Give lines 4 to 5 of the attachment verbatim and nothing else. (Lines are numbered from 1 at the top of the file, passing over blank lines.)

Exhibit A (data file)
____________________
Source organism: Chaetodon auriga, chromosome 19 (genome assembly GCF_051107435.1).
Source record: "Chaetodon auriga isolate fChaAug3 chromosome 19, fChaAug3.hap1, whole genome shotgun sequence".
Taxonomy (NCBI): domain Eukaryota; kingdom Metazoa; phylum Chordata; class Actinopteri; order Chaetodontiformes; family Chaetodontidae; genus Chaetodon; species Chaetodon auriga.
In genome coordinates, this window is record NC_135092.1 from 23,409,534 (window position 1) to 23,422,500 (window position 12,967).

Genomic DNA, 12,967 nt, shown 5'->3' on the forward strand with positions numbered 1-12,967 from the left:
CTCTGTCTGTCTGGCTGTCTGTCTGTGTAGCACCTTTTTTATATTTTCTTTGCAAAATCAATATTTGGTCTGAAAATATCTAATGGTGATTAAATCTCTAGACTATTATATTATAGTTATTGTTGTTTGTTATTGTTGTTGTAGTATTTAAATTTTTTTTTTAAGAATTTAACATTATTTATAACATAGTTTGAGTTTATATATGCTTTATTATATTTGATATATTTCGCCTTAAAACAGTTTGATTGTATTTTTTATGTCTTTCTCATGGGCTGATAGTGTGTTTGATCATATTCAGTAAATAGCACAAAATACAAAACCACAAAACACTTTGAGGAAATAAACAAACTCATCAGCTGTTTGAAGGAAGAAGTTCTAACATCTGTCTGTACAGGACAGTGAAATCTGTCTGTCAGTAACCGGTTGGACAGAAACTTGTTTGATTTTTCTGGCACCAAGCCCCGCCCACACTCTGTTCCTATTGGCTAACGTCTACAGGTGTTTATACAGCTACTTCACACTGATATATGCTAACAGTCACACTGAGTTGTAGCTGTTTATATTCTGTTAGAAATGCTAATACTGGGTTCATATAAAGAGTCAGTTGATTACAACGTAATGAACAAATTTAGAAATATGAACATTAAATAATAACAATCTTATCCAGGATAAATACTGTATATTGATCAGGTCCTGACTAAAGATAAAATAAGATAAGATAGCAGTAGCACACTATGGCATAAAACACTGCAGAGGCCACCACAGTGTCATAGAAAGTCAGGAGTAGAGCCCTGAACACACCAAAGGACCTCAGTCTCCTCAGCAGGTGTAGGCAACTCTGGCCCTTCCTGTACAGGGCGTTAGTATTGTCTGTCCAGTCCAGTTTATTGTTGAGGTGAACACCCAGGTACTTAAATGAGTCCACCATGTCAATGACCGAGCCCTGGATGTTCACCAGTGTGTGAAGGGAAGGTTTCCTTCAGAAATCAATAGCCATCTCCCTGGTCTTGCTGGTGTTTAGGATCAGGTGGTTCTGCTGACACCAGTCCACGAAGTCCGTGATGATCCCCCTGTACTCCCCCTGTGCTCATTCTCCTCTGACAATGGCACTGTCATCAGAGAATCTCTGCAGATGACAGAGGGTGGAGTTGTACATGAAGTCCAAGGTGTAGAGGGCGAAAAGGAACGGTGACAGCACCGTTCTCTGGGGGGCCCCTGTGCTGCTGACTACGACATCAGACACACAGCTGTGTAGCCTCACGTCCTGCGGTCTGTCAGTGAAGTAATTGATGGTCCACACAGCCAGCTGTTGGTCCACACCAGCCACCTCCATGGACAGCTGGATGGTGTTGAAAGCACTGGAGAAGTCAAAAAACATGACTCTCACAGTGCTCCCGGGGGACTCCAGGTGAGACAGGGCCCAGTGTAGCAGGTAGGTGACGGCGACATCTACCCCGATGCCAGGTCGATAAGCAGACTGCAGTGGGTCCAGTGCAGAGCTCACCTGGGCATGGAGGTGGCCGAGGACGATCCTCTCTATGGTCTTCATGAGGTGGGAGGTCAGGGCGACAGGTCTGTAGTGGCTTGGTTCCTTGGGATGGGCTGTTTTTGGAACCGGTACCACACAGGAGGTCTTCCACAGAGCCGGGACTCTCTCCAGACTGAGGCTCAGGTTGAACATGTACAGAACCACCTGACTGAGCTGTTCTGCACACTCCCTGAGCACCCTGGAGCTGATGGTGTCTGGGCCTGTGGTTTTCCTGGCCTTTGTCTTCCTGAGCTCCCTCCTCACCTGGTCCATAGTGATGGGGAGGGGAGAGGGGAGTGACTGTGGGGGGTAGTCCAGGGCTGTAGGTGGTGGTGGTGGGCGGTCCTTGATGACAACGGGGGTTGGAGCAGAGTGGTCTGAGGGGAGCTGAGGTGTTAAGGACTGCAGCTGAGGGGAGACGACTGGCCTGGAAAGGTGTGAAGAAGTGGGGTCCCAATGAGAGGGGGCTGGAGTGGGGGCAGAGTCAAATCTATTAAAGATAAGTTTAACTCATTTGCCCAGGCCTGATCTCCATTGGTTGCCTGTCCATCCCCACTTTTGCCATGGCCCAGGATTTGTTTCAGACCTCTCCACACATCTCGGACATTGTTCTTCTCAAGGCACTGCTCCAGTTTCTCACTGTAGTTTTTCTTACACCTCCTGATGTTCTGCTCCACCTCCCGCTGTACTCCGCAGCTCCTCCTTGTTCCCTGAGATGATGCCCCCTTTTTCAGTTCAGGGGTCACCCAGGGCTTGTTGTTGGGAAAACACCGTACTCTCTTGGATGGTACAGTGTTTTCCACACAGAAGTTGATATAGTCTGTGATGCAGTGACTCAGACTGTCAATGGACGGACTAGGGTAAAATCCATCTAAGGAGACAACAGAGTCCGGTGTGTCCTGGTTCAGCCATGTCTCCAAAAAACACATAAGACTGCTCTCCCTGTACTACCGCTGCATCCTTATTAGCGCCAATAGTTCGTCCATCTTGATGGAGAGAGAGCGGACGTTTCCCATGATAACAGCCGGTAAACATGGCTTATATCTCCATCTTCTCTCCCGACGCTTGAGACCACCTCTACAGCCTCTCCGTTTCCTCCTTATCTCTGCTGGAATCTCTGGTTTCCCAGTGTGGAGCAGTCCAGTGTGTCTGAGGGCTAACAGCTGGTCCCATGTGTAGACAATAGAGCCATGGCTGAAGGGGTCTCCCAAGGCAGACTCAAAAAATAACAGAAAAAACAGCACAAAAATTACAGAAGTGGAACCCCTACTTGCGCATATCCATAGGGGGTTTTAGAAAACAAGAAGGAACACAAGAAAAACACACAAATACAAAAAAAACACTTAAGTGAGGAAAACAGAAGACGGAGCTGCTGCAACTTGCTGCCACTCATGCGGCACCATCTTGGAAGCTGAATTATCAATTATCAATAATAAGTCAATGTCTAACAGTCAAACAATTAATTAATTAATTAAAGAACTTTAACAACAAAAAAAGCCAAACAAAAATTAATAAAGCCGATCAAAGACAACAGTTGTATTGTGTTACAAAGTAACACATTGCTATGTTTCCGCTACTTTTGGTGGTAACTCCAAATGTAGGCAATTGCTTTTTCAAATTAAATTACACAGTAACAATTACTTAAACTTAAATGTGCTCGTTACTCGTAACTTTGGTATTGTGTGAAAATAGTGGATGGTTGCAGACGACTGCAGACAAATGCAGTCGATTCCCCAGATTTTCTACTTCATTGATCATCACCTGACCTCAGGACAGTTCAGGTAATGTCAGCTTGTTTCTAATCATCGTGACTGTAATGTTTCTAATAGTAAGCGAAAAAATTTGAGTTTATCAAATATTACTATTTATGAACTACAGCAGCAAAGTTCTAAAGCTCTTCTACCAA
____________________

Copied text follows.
In genome coordinates, this window is record NC_135092.1 from 23,409,534 (window position 1) to 23,422,500 (window position 12,967).

Genomic DNA, 12,967 nt, shown 5'->3' on the forward strand with positions numbered 1-12,967 from the left: